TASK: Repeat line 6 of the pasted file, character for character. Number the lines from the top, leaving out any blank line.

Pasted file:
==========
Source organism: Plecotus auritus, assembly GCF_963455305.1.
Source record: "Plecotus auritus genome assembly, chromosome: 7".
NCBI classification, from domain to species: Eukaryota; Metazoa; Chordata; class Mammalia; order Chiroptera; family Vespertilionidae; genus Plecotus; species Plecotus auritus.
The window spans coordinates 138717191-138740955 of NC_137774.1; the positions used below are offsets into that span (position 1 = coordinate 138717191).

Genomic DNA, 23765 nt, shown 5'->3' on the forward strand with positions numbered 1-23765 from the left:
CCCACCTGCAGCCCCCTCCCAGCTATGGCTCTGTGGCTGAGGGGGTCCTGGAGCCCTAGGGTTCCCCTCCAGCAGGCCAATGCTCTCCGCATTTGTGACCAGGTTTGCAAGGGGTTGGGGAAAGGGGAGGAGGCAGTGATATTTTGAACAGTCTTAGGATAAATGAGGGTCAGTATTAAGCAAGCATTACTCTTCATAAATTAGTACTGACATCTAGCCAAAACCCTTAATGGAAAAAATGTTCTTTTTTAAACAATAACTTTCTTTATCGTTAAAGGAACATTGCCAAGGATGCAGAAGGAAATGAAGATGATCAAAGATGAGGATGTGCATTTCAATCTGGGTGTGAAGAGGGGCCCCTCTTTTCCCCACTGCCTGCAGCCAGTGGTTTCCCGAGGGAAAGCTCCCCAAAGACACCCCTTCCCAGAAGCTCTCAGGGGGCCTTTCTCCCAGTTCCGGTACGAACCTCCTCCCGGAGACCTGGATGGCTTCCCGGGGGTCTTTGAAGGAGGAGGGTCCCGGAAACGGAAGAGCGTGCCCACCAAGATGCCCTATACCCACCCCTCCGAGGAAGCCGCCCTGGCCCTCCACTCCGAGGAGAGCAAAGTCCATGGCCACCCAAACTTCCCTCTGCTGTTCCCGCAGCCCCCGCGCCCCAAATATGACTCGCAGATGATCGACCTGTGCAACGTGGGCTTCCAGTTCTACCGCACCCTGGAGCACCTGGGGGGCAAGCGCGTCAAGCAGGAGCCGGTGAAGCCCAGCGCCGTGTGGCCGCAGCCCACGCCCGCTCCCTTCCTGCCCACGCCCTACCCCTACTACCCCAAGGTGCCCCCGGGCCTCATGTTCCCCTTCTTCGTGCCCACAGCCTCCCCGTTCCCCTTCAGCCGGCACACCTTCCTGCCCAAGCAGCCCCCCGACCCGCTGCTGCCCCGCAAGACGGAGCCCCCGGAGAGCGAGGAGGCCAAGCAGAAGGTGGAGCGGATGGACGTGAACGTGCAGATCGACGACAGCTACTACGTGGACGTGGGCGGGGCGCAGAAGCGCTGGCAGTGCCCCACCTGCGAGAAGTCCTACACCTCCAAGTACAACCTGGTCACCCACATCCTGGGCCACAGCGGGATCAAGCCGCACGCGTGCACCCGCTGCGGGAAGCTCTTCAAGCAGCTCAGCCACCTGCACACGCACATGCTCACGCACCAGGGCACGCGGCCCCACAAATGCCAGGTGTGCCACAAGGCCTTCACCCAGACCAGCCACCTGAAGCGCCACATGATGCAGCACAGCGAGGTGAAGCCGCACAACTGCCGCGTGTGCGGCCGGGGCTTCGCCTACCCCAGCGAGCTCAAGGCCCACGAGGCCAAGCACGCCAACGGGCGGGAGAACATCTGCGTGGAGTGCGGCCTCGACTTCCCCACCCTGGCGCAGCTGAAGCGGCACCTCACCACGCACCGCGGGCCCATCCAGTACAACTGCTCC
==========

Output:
CCCACCTGCAGCCCCCTCCCAGCTATGGCTCTGTGGCTGAGGGGGTCCTGGAGCCCTAGGGTTCCCCTCCAGCAGGCCAATGCTCTCCGCATTTGTGACCAGGTTTGCAAGGGGTTGGGGAAAGGGGAGGAGGCAGTGATATTTTGAACAGTCTTAGGATAAATGAGGGTCAGTATTAAGCAAGCATTACTCTTCATAAATTAGTACTGACATCTAGCCAAAACCCTTAATGGAAAAAATGTTCTTTTTTAAACAATAACTTTCTTTATCGTTAAAGGAACATTGCCAAGGATGCAGAAGGAAATGAAGATGATCAAAGATGAGGATGTGCATTTCAATCTGGGTGTGAAGAGGGGCCCCTCTTTTCCCCACTGCCTGCAGCCAGTGGTTTCCCGAGGGAAAGCTCCCCAAAGACACCCCTTCCCAGAAGCTCTCAGGGGGCCTTTCTCCCAGTTCCGGTACGAACCTCCTCCCGGAGACCTGGATGGCTTCCCGGGGGTCTTTGAAGGAGGAGGGTCCCGGAAACGGAAGAGCGTGCCCACCAAGATGCCCTATACCCACCCCTCCGAGGAAGCCGCCCTGGCCCTCCACTCCGAGGAGAGCAAAGTCCATGGCCACCCAAACTTCCCTCTGCTGTTCCCGCAGCCCCCGCGCCCCAAATATGACTCGCAGATGATCGACCTGTGCAACGTGGGCTTCCAGTTCTACCGCACCCTGGAGCACCTGGGGGGCAAGCGCGTCAAGCAGGAGCCGGTGAAGCCCAGCGCCGTGTGGCCGCAGCCCACGCCCGCTCCCTTCCTGCCCACGCCCTACCCCTACTACCCCAAGGTGCCCCCGGGCCTCATGTTCCCCTTCTTCGTGCCCACAGCCTCCCCGTTCCCCTTCAGCCGGCACACCTTCCTGCCCAAGCAGCCCCCCGACCCGCTGCTGCCCCGCAAGACGGAGCCCCCGGAGAGCGAGGAGGCCAAGCAGAAGGTGGAGCGGATGGACGTGAACGTGCAGATCGACGACAGCTACTACGTGGACGTGGGCGGGGCGCAGAAGCGCTGGCAGTGCCCCACCTGCGAGAAGTCCTACACCTCCAAGTACAACCTGGTCACCCACATCCTGGGCCACAGCGGGATCAAGCCGCACGCGTGCACCCGCTGCGGGAAGCTCTTCAAGCAGCTCAGCCACCTGCACACGCACATGCTCACGCACCAGGGCACGCGGCCCCACAAATGCCAGGTGTGCCACAAGGCCTTCACCCAGACCAGCCACCTGAAGCGCCACATGATGCAGCACAGCGAGGTGAAGCCGCACAACTGCCGCGTGTGCGGCCGGGGCTTCGCCTACCCCAGCGAGCTCAAGGCCCACGAGGCCAAGCACGCCAACGGGCGGGAGAACATCTGCGTGGAGTGCGGCCTCGACTTCCCCACCCTGGCGCAGCTGAAGCGGCACCTCACCACGCACCGCGGGCCCATCCAGTACAACTGCTCC